Supply Chain Management:
DOD Could More Efficiently Use Its Distribution Centers
GAO-17-449: Published: Jun 21, 2017. Publicly Released: Jun 21, 2017.
What GAO Found
GAO found that since fiscal year 2009, the Defense Logistics Agency (DLA)—the largest logistics combat support agency for the Department of Defense (DOD)—had reduced costs and maintained fairly constant prices for commodities, such as repair parts, clothing, and food. When developing annual budgets, DLA has generally underestimated revenue from the sales of commodities. The underestimated revenue contributed to gains that were applied to future year prices in the form of reductions, and helped offset inflationary increases in material costs.
GAO also found that since fiscal year 2011, DLA had reduced costs for distribution services (e.g., the processing and storing of inventory) by about 25 percent through the use of existing authorities to reduce infrastructure. However, DLA has often increased annual prices for distribution services by more than 10 percent due, in part, to a declining workload. DLA has generally overestimated revenue from the sales of distribution services. The overestimated revenue contributed to losses as well as to price increases in subsequent years as DLA sought to recover those losses.
DOD has taken steps to increase the use of DLA's 17 U.S. distribution centers to improve efficiency of DLA's operations, but additional opportunities for efficiencies exist across DOD's network of approximately 256 U.S. distribution centers. In January 2017, DOD revised guidance to require storage of government-owned inventory at DLA's distribution centers instead of at privately owned storage when both are located in the same geographic area to reduce costs. DOD has also identified inefficiencies in the provision of its distribution services. Specifically, the military departments, along with DLA, provided distribution services using U.S. distribution centers that often were in close proximity to or located on the same installation. To address inefficiencies, DOD established a program to, among other things, decrease the number of U.S. distribution centers. In October 2014, DOD discontinued the program without implementing its plan to reduce the number of distribution centers. Though DLA has been able to use existing authorities to realign functions and demolish some facilities to gain efficiencies at its distribution centers, DOD officials told us the department needs Base Realignment and Closure authority—a process whereby Congress authorizes an independent federal commission to review and determine whether to forward to the President for approval DOD's proposals to realign and close military installations—to address any additional inefficiencies. GAO found, however, that DOD had not assessed the extent to which the department could further use its existing authorities to minimize unnecessary overlap or duplication in its network of distribution centers. Without assessing the use of its existing authorities, inefficiencies in DOD's network of U.S. distribution centers that the department has previously identified may remain.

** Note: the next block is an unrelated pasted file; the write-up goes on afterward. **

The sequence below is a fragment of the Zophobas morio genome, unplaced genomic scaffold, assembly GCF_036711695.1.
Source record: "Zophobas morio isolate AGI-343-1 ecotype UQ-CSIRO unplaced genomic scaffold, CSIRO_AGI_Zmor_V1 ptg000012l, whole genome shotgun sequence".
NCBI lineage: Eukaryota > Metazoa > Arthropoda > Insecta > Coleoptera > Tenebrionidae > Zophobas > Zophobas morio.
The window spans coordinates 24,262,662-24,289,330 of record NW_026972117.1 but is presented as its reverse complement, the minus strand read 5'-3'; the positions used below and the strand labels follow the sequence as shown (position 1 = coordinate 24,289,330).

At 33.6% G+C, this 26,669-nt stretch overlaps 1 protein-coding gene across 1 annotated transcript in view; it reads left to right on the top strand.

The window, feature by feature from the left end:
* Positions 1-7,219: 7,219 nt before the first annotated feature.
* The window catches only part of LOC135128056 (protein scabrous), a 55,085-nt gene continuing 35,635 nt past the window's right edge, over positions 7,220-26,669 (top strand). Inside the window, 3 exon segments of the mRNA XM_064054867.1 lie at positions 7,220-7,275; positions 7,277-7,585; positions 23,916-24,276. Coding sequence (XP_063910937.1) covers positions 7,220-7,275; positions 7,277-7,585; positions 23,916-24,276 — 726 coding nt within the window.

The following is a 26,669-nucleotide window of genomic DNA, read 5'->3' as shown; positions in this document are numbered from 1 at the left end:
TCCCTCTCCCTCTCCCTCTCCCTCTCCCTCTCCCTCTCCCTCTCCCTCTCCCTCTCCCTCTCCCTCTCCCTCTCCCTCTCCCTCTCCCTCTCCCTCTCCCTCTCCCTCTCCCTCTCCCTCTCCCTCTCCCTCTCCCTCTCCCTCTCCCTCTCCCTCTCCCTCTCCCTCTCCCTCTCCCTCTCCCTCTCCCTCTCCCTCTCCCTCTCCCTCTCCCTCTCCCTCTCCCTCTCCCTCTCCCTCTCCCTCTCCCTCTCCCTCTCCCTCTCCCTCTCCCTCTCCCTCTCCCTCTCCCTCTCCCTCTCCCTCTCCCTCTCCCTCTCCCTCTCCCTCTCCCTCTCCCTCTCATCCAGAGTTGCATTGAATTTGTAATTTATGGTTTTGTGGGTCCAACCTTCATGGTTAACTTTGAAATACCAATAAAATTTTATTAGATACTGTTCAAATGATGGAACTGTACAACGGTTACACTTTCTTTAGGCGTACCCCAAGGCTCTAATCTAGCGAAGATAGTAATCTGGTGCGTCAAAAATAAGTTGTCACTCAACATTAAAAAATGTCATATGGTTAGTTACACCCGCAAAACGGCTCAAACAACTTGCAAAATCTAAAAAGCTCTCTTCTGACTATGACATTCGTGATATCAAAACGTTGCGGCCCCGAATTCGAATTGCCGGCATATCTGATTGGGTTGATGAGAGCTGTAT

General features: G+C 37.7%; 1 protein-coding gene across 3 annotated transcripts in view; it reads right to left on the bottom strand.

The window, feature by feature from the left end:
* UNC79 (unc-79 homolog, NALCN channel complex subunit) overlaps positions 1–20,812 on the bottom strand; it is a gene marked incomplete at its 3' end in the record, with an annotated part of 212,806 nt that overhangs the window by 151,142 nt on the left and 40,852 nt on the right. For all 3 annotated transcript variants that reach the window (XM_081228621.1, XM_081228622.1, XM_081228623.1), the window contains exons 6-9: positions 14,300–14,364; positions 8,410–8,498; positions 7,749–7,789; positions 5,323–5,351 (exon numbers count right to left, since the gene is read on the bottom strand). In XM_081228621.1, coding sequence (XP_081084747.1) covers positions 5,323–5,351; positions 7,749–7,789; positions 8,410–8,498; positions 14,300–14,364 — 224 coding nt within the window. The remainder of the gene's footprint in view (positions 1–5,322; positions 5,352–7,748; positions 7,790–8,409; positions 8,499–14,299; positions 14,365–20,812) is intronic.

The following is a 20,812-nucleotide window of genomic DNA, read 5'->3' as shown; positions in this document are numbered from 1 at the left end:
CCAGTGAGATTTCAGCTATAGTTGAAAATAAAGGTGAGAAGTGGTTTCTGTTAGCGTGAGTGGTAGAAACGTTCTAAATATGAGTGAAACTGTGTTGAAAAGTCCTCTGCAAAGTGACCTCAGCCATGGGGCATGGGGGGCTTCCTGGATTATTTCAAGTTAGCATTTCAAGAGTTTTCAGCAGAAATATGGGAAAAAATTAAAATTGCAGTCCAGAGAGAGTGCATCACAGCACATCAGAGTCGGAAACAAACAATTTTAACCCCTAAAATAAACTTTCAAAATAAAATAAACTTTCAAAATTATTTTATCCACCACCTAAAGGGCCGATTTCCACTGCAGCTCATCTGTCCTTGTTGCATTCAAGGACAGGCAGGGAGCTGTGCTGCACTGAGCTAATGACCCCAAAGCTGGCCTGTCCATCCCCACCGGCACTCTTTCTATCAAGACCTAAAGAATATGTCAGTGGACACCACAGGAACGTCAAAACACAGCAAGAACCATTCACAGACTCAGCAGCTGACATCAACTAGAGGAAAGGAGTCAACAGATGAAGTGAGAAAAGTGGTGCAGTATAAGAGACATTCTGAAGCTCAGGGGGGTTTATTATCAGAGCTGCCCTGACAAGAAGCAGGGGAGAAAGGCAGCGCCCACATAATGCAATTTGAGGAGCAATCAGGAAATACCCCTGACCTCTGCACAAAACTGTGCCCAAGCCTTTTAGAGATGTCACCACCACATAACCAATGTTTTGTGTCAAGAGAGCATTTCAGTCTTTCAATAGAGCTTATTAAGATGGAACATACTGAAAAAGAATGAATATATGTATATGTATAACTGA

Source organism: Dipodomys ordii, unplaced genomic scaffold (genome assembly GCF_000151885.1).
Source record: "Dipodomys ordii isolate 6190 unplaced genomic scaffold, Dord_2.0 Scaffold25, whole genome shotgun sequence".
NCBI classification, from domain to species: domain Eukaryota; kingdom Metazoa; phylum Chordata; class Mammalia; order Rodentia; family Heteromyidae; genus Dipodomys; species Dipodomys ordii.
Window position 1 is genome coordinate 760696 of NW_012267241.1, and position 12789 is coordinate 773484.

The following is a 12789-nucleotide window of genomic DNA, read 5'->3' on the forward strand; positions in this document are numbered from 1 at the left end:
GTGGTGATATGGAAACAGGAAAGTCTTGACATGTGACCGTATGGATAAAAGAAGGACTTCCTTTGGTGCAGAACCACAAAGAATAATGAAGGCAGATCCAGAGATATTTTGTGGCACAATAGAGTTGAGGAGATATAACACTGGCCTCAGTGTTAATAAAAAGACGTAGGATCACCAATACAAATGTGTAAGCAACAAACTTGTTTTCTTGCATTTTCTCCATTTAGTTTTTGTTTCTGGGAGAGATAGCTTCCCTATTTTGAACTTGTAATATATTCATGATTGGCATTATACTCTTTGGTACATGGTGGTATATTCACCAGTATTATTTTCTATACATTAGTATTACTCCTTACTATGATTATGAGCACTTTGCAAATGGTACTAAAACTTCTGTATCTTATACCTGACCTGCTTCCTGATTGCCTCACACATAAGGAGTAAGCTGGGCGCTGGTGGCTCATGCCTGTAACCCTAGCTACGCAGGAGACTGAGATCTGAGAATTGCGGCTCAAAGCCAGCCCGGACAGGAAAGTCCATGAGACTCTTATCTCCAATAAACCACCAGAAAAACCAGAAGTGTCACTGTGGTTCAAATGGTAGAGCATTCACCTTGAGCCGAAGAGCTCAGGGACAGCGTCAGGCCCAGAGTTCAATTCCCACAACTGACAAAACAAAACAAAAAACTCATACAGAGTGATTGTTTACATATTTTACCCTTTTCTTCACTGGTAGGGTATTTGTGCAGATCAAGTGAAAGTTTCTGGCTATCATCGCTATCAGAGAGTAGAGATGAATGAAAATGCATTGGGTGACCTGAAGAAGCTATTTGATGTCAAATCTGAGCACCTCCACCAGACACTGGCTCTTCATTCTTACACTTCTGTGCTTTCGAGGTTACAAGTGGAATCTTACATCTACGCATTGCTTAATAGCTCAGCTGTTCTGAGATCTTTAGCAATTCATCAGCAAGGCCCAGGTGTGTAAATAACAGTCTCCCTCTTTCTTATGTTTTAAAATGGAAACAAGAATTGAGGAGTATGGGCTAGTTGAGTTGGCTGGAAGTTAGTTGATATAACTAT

Why GAO Did This Study
In fiscal year 2015, DLA generated $23 billion in revenues from supply chain management sales to the military departments and other customers, such as federal agencies. These sales included commodities and distribution services provided through the Defense-wide Working Capital Fund, a revolving fund.
Senate Report 114-255 and House Report 114-537 included provisions for GAO to evaluate DLA's costs to provide commodities and services using the Defense-wide Working Capital Fund. This report identifies trends in the costs and annual prices that DLA has charged for commodities and distribution services; and evaluates the extent to which DOD has taken steps to more efficiently use its network of U.S. distribution centers. GAO analyzed the most currently available DLA cost data, estimated and actual revenue, and prices for commodities and distribution services since fiscal year 2009; reviewed DOD documentation; and interviewed knowledgeable DOD officials.
What GAO Recommends
GAO recommends that DOD assess and direct the implementation of actions, as appropriate, that can be taken using existing authorities to close, realign, or dispose of existing infrastructure to more efficiently use the department's network of U.S. distribution centers. DOD concurred with the recommendation.
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Recommendation for Executive Action
Comments: DOD concurred with the recommendation. DOD began reviewing its secondary item inventory warehousing in July 2017 to consolidate underused distribution centers. In February 2018, DOD officials stated that the department will conduct three site studies by fiscal year 2019 to assess the viability and any potential savings from consolidation at these locations.
Recommendation: To minimize unnecessary overlap and duplication and more efficiently use DOD's U.S. distribution centers, the Secretary of Defense should direct the Under Secretary of Defense for Acquisition, Technology, and Logistics (or the subsequent Under Secretary for Acquisition and Sustainment), in conjunction with the Director of DLA, and the Secretaries of the Army, the Air Force, and the Navy, to assess and direct the implementation of actions, as appropriate, that can be taken using existing authorities to close, realign, or dispose of existing infrastructure.
Agency Affected: Department of Defense